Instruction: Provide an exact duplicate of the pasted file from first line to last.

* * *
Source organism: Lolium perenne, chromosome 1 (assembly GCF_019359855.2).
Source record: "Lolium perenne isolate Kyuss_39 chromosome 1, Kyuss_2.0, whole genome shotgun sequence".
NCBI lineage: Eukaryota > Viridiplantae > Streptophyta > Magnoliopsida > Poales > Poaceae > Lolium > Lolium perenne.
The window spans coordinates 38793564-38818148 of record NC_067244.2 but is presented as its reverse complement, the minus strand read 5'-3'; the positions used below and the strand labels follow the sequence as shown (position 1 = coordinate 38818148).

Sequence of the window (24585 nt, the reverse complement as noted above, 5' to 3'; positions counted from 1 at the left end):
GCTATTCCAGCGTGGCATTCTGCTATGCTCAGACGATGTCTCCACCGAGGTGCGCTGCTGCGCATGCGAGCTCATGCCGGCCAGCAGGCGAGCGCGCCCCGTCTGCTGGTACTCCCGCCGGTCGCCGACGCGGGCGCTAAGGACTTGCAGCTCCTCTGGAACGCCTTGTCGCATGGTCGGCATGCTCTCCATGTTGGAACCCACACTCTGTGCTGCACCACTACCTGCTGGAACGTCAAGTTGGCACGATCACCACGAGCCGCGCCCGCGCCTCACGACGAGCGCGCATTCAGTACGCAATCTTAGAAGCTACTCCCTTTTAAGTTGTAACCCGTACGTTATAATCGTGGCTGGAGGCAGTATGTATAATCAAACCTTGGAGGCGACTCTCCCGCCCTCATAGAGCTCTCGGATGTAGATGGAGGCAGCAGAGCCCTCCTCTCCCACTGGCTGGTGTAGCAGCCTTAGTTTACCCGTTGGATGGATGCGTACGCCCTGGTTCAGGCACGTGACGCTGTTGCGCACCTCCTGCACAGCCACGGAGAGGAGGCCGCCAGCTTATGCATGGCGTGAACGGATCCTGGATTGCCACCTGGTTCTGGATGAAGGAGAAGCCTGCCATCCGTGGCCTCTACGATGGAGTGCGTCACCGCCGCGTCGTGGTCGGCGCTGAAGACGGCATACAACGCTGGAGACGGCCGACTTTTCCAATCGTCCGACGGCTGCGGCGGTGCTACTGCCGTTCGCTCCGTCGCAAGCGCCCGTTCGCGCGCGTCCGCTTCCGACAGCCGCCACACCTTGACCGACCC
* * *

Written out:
Source organism: Lolium perenne, chromosome 1 (assembly GCF_019359855.2).
Source record: "Lolium perenne isolate Kyuss_39 chromosome 1, Kyuss_2.0, whole genome shotgun sequence".
NCBI lineage: Eukaryota > Viridiplantae > Streptophyta > Magnoliopsida > Poales > Poaceae > Lolium > Lolium perenne.
The window spans coordinates 38793564-38818148 of record NC_067244.2 but is presented as its reverse complement, the minus strand read 5'-3'; the positions used below and the strand labels follow the sequence as shown (position 1 = coordinate 38818148).

Sequence of the window (24585 nt, the reverse complement as noted above, 5' to 3'; positions counted from 1 at the left end):
GCTATTCCAGCGTGGCATTCTGCTATGCTCAGACGATGTCTCCACCGAGGTGCGCTGCTGCGCATGCGAGCTCATGCCGGCCAGCAGGCGAGCGCGCCCCGTCTGCTGGTACTCCCGCCGGTCGCCGACGCGGGCGCTAAGGACTTGCAGCTCCTCTGGAACGCCTTGTCGCATGGTCGGCATGCTCTCCATGTTGGAACCCACACTCTGTGCTGCACCACTACCTGCTGGAACGTCAAGTTGGCACGATCACCACGAGCCGCGCCCGCGCCTCACGACGAGCGCGCATTCAGTACGCAATCTTAGAAGCTACTCCCTTTTAAGTTGTAACCCGTACGTTATAATCGTGGCTGGAGGCAGTATGTATAATCAAACCTTGGAGGCGACTCTCCCGCCCTCATAGAGCTCTCGGATGTAGATGGAGGCAGCAGAGCCCTCCTCTCCCACTGGCTGGTGTAGCAGCCTTAGTTTACCCGTTGGATGGATGCGTACGCCCTGGTTCAGGCACGTGACGCTGTTGCGCACCTCCTGCACAGCCACGGAGAGGAGGCCGCCAGCTTATGCATGGCGTGAACGGATCCTGGATTGCCACCTGGTTCTGGATGAAGGAGAAGCCTGCCATCCGTGGCCTCTACGATGGAGTGCGTCACCGCCGCGTCGTGGTCGGCGCTGAAGACGGCATACAACGCTGGAGACGGCCGACTTTTCCAATCGTCCGACGGCTGCGGCGGTGCTACTGCCGTTCGCTCCGTCGCAAGCGCCCGTTCGCGCGCGTCCGCTTCCGACAGCCGCCACACCTTGACCGACCC